General Services Administration officials said today they expect their plan to consolidate 24 multiple award schedules into a single schedule for products and services to take about two years to complete, and that the effort is expected to yield workforce cost savings and efficiencies for both GSA and private sector partners that sell to the Federal government.

Central to GSA’s larger strategy with consolidation, said Alan Thomas, commissioner of the agency’s Federal Acquisition Service, is “to make the government buying experience efficient and modern.” The 24-month transition process, he said during a conference call with reporters today, will allow the agency to “take a measured approach” that “allows us to incorporate stakeholder feedback throughout the process.”

Stephanie Shutt, MAS [Multiple Award Schedules] Program Management Office Director at GSA, said the project phases will include creating the new single schedule, shutting down existing schedules, and migrating existing contracts to the new system. The new single schedule, Thomas said, will have one set of terms of conditions, which he said will ensure “consistency in the process.”

GSA Administrator Emily Murphy called the schedule consolidation plan “long overdue,” and a “critical component of how we reimagine work.”

While agency officials did not issue any estimate of cost efficiencies that the consolidation plan might yield, Murphy emphasized that it will free “the acquisition workforce for higher value work” and “let them work on driving the right solutions” for customers.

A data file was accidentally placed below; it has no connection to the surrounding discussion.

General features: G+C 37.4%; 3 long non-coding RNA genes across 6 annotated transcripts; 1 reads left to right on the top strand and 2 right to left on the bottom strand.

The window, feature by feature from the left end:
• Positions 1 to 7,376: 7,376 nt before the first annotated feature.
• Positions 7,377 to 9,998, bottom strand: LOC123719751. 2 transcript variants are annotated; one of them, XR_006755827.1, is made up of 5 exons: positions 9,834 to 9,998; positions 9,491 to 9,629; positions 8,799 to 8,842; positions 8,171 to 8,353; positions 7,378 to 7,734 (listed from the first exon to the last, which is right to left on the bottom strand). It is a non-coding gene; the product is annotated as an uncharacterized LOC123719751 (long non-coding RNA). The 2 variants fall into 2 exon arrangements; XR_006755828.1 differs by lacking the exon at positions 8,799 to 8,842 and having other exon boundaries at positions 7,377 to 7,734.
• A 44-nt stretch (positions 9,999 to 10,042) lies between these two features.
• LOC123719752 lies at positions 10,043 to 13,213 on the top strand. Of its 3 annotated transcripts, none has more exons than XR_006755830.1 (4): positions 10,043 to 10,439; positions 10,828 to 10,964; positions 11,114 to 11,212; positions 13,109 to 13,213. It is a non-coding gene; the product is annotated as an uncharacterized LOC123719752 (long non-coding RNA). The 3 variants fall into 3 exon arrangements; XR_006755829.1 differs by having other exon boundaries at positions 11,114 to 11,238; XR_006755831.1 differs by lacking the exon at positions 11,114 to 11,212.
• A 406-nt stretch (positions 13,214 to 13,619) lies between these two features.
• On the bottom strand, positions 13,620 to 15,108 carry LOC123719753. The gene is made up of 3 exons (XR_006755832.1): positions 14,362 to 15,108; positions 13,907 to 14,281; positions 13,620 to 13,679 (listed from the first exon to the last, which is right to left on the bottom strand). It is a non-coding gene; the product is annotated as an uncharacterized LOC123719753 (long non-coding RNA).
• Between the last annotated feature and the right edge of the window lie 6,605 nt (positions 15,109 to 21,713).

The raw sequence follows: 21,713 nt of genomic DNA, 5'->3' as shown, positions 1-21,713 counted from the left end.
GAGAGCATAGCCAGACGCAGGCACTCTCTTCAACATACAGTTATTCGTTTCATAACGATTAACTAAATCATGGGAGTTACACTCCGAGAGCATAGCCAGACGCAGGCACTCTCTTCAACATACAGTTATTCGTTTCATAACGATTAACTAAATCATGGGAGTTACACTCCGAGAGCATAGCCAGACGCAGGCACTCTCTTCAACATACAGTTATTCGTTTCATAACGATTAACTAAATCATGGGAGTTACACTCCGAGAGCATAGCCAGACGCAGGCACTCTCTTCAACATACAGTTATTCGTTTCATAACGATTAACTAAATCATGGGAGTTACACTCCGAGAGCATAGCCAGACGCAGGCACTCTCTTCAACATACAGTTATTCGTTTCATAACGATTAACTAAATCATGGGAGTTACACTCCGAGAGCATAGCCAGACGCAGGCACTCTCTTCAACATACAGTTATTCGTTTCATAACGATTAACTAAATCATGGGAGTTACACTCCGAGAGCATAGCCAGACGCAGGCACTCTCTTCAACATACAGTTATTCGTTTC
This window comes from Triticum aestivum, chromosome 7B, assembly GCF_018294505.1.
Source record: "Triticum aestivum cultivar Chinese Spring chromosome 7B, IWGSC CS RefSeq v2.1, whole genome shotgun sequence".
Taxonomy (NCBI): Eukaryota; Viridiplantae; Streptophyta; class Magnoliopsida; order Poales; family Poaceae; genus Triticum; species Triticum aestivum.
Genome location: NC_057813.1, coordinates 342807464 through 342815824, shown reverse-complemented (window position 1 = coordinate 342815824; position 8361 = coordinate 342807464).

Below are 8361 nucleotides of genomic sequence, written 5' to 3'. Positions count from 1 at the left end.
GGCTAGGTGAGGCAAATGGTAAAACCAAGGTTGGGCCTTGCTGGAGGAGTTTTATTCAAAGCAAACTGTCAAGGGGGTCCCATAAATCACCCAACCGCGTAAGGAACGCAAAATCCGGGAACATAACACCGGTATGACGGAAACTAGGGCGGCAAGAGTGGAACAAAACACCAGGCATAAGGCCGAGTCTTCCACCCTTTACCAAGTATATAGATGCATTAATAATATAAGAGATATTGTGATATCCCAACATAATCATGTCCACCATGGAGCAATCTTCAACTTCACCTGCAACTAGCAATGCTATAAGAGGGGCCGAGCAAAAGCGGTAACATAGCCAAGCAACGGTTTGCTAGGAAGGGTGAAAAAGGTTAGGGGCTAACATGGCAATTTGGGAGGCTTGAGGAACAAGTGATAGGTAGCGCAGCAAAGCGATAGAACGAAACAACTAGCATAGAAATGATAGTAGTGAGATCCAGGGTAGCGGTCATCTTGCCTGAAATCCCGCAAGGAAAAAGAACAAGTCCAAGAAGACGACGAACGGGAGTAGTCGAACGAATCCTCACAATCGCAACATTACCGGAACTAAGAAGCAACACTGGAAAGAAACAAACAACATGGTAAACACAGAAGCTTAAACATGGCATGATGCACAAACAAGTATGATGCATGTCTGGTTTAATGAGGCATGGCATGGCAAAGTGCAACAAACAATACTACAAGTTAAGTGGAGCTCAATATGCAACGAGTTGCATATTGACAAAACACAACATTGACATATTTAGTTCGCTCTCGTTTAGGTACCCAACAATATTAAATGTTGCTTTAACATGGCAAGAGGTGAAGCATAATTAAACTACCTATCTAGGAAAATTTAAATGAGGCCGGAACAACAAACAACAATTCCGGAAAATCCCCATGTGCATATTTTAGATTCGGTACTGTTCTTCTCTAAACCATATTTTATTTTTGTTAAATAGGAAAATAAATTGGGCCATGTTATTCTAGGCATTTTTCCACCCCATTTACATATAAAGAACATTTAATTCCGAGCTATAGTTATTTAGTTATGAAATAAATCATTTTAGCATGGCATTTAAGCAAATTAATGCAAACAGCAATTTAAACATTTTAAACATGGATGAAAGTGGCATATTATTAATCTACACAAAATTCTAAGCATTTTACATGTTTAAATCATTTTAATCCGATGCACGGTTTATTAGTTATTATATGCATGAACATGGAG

Thomas characterized some of the expected efficiencies in terms of “cost avoidance and burden reduction,” and for GSA, “focus on higher value things.” And for industry partners, some of whom sell to the government through multiple schedules, “we think it will reduce burden on them to some extent,” he said.

Asked whether the schedule consolidation plan would allow GSA to undertake its own infrastructure modernization, Shutt said the consolidation plan does not require changes in underlying GSA systems, but that creating the unified schedule would be a “catalyst” to the agency looking at how it can improve its systems along the way.

Thomas added that the schedule consolidation “at heart is a process change,” and that once the process is completed GSA will be in better position to bring on more modern IT technology.

And while the two-year process plays out, vendors should take a “business as usual approach,” Thomas said. “If you are currently pursuing a schedule, you should do it . . . Nobody is going to have to hold or stop or wait for us . . . Our goal is to reduce burden,” he said.

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John Curran
John Curran
John Curran is MeriTalk's Managing Editor covering the intersection of government and technology.